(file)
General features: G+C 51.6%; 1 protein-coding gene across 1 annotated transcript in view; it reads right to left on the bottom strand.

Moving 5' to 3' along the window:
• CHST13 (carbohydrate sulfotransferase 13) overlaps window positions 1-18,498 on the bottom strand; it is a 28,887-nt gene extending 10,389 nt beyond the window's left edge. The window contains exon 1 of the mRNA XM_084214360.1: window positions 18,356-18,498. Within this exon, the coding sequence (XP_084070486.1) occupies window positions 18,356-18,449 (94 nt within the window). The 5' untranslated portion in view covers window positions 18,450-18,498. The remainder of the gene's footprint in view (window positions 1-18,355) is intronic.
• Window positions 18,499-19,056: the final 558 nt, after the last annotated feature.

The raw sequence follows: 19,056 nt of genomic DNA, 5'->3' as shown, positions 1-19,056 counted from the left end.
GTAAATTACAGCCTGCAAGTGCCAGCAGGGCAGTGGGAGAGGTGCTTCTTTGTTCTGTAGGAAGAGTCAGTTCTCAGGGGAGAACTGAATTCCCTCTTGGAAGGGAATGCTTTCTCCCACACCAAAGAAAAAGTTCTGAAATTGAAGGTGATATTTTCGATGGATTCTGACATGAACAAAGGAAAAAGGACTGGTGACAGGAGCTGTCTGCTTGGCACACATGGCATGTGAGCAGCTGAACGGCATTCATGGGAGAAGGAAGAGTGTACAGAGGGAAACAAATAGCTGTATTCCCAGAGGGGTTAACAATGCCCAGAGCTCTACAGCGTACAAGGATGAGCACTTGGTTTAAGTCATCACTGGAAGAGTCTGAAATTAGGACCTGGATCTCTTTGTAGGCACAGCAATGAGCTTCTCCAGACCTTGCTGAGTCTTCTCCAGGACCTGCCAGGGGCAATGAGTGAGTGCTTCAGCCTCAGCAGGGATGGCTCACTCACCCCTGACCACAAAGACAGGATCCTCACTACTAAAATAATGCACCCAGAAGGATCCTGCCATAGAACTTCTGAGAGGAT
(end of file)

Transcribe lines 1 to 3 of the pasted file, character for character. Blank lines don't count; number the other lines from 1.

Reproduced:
General features: G+C 51.6%; 1 protein-coding gene across 1 annotated transcript in view; it reads right to left on the bottom strand.

Moving 5' to 3' along the window:
• CHST13 (carbohydrate sulfotransferase 13) overlaps window positions 1-18,498 on the bottom strand; it is a 28,887-nt gene extending 10,389 nt beyond the window's left edge. The window contains exon 1 of the mRNA XM_084214360.1: window positions 18,356-18,498. Within this exon, the coding sequence (XP_084070486.1) occupies window positions 18,356-18,449 (94 nt within the window). The 5' untranslated portion in view covers window positions 18,450-18,498. The remainder of the gene's footprint in view (window positions 1-18,355) is intronic.